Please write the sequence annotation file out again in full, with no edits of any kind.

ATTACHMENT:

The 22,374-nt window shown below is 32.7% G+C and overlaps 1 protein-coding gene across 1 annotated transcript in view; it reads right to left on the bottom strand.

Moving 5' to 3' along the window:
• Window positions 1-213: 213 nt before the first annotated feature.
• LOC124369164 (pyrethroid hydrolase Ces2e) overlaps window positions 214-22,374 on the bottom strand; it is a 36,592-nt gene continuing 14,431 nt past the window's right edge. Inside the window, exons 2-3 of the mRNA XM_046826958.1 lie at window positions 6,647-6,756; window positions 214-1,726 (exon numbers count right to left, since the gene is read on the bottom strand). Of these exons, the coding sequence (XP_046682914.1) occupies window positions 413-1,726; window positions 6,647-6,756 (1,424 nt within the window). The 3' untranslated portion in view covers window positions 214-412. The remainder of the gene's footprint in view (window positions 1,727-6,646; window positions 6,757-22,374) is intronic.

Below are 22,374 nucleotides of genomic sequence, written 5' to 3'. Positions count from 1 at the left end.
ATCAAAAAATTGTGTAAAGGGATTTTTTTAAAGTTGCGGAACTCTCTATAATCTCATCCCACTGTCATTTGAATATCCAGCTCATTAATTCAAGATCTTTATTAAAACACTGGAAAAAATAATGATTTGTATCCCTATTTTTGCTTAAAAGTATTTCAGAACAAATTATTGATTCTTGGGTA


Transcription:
The 22,374-nt window shown below is 32.7% G+C and overlaps 1 protein-coding gene across 1 annotated transcript in view; it reads right to left on the bottom strand.

Moving 5' to 3' along the window:
• Window positions 1-213: 213 nt before the first annotated feature.
• LOC124369164 (pyrethroid hydrolase Ces2e) overlaps window positions 214-22,374 on the bottom strand; it is a 36,592-nt gene continuing 14,431 nt past the window's right edge. Inside the window, exons 2-3 of the mRNA XM_046826958.1 lie at window positions 6,647-6,756; window positions 214-1,726 (exon numbers count right to left, since the gene is read on the bottom strand). Of these exons, the coding sequence (XP_046682914.1) occupies window positions 413-1,726; window positions 6,647-6,756 (1,424 nt within the window). The 3' untranslated portion in view covers window positions 214-412. The remainder of the gene's footprint in view (window positions 1,727-6,646; window positions 6,757-22,374) is intronic.

Below are 22,374 nucleotides of genomic sequence, written 5' to 3'. Positions count from 1 at the left end.
ATCAAAAAATTGTGTAAAGGGATTTTTTTAAAGTTGCGGAACTCTCTATAATCTCATCCCACTGTCATTTGAATATCCAGCTCATTAATTCAAGATCTTTATTAAAACACTGGAAAAAATAATGATTTGTATCCCTATTTTTGCTTAAAAGTATTTCAGAACAAATTATTGATTCTTGGGTA